“The Tour remains committed to ensuring that any future solutions identified benefit the game as a whole without negatively impacting the Tour, its players or our fans’ enjoyment of our sport,” the statement added.
“I don’t see how this is better for the game of golf”
The boss of Acushnet, the maker of Titleist golf balls, has criticized plans to drive a wedge between professional and recreational play.
“The golf ball bifurcation proposal is in many ways a solution to finding a problem,” said David Maher, Acushnet’s president and CEO, in a statement released by the company on Tuesday.
“Playing by a unified set of rules is an essential part of the game’s appeal, adds to its global understanding and appeal, and eliminates the inconsistency and instability that multiple sets of gear standards would create.”
Thomas, who is a Titleist brand ambassador, echoed Maher’s comments.
“It’s very unique for an everyday amateur golfer that we can play the exact same gear… You can go to the pro shop and buy the same golf ball that I play or Scottie Scheffler plays,” he said.
“But the USGA wants to take it to a point where that’s not the case. They want it to be like, ‘Okay, well, the pros play this way and the amateurs play this way’… I don’t see how that’s better for the game of golf.
“If you can swing 127 mph, you have power,” Thomas later added. “I mean, people run faster, so, what, are they just going to make the length of a mile longer so the fastest mile doesn’t change, or are they going to put the NBA hoop at 13 feet because people can jump higher now ?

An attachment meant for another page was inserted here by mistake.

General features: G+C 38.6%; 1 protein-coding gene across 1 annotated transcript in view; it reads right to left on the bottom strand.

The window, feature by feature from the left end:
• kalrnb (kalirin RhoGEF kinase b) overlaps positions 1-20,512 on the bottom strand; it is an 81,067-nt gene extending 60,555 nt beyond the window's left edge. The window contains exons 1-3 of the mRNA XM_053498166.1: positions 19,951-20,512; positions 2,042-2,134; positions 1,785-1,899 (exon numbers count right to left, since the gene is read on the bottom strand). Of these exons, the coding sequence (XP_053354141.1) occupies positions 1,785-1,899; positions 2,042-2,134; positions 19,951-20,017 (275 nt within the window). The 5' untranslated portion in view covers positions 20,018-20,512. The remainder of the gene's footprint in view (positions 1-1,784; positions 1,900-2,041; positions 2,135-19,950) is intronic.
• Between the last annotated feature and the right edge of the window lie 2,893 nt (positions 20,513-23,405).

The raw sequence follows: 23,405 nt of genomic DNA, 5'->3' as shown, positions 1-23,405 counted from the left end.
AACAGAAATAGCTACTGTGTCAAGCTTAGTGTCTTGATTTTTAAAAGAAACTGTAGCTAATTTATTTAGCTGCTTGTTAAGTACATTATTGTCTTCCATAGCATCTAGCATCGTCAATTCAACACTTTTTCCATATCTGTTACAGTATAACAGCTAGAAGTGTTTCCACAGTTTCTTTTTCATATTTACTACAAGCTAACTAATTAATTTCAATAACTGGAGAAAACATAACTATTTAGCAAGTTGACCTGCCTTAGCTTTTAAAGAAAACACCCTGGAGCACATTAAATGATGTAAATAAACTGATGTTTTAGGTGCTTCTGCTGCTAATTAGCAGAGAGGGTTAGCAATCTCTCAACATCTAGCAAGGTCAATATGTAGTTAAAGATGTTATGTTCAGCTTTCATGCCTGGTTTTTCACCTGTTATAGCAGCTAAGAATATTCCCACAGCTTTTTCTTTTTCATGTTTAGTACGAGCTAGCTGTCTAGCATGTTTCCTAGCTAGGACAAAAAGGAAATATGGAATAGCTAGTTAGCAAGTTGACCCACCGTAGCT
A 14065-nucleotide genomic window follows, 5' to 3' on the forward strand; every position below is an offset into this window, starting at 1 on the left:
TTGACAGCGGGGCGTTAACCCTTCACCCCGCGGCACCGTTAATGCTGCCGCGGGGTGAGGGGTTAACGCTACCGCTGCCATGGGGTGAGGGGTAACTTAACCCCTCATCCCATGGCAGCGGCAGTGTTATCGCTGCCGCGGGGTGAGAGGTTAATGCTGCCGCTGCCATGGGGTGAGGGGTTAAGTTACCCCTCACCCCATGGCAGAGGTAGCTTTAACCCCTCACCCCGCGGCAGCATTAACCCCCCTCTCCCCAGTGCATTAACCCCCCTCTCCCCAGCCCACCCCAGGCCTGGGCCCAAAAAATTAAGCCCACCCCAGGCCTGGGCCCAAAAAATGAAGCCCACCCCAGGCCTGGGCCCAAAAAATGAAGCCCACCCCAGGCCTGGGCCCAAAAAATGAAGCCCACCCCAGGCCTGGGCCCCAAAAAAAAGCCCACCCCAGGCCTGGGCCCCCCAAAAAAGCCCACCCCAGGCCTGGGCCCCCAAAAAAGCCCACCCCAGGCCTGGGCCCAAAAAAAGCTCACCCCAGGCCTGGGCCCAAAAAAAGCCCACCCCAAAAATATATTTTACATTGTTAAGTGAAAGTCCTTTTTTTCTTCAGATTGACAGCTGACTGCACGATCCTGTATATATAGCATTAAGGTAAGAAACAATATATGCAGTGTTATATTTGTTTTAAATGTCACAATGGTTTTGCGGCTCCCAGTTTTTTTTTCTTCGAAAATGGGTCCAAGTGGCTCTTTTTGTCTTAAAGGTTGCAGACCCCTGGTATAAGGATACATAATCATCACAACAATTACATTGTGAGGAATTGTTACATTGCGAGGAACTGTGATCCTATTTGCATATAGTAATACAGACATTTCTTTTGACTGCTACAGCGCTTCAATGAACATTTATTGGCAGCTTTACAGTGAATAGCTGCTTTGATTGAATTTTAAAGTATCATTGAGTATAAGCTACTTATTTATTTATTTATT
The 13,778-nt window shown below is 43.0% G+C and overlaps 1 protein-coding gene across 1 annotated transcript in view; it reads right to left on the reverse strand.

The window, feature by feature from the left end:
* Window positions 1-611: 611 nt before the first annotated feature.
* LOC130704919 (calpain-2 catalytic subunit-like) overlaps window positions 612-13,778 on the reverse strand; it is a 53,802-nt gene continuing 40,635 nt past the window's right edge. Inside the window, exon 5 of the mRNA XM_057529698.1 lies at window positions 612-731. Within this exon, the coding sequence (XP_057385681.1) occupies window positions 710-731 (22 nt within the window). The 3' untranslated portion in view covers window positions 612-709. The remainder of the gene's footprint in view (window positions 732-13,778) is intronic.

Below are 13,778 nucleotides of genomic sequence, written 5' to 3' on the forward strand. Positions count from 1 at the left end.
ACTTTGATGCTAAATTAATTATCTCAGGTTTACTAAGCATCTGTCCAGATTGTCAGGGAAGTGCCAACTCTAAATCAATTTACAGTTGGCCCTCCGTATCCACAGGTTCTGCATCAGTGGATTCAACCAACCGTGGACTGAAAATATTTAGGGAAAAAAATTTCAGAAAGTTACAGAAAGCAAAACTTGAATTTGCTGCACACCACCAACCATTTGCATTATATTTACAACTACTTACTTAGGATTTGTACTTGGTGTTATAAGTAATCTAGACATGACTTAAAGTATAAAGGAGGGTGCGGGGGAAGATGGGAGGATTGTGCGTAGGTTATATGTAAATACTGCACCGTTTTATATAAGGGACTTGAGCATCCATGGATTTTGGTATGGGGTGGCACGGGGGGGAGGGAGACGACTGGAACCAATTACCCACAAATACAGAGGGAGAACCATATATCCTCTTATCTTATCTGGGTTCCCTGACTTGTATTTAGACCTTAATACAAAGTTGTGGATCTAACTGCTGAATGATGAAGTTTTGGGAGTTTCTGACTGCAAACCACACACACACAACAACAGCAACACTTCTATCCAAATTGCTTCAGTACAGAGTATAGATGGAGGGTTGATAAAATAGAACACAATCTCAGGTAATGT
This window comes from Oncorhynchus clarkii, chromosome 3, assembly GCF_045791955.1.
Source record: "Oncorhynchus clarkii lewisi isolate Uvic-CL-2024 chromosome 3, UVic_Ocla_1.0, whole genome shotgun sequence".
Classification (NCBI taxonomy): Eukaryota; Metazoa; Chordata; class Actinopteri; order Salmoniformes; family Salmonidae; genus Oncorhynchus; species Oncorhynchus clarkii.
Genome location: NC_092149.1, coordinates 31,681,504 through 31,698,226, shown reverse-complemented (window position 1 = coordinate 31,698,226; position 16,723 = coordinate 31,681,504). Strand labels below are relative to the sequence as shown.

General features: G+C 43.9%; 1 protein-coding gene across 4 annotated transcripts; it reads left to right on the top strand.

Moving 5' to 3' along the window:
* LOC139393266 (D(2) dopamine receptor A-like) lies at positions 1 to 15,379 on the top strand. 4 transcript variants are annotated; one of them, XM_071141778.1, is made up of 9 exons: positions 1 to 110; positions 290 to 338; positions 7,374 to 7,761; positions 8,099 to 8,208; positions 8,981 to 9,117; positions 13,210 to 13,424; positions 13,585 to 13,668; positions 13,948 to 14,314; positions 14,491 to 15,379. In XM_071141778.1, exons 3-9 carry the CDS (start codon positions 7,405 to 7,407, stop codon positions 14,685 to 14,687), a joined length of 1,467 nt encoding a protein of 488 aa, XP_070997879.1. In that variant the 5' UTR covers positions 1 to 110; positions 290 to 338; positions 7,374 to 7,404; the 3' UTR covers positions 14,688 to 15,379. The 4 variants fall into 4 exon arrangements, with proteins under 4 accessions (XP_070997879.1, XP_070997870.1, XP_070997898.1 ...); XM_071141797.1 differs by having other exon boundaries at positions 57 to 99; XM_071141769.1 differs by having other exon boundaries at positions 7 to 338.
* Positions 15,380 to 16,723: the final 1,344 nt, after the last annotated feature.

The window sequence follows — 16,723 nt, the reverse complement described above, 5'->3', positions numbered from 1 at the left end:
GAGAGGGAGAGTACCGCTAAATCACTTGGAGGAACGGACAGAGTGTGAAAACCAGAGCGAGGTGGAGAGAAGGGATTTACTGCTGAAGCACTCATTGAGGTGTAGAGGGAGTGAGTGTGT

“Like, no. It’s evolution. We’re athletes now. We train to hit the ball farther and faster and if you can do it, good for you. So yeah, as you can see, I’m clearly against it.”
Burns agreed with his American compatriot, wondering if fans wanted to see players hit shorter distances.
“They like to watch guys go out and hit 350 yards. I don’t see what the problem is with that,” Burns said.
“I think that’s an ability, and I don’t really agree with trying to take it away.”
“There are so many winners”
Not all golfers are critical of the new proposals.
Pádraig Harrington, who is set to be inducted into the Golf Hall of Fame in 2024, believes reducing flight distances will lead to a number of benefits.
“There are so many winners when you roll the ball back,” the 51-year-old Irish golfer told SiriusXM PGA Tour Radio on Tuesday.
“The cost of building a golf course, the cost of maintaining a golf course, and the speed of play are all incredibly improved by reducing the distance, reducing the size of the golf course, and also reducing the wait time at equal-fives and par-fours.
“Old golf courses come back into play, great golf courses come back into play. Environmental protection, footprint reduction – so many reasons.”
As a ranked 336th men’s golfer, Brandon Matthews’ name may not have the same prestige as three-time major champion Harrington, but the American has been among the biggest players on the PGA Tour this season.
With an average shot length of 320.4 yards, the 28-year-old ranks second only to Rory McIlroy in 2023 while leading the Tour in club head speed, ball speed and hang time.
Still, Matthews believes proposals to reduce flight distances “have been a long time coming.”
“I think it’s going to bring in a lot more imagination and a lot more creativity that was earlier in the game, rather than just hitting it far and straight,” Matthews told The Golf Channel on Tuesday.
“I don’t know how far they’re going to take it, but it’s going to be a really exciting change and I think it’s going to make the game a little bit better,” he added.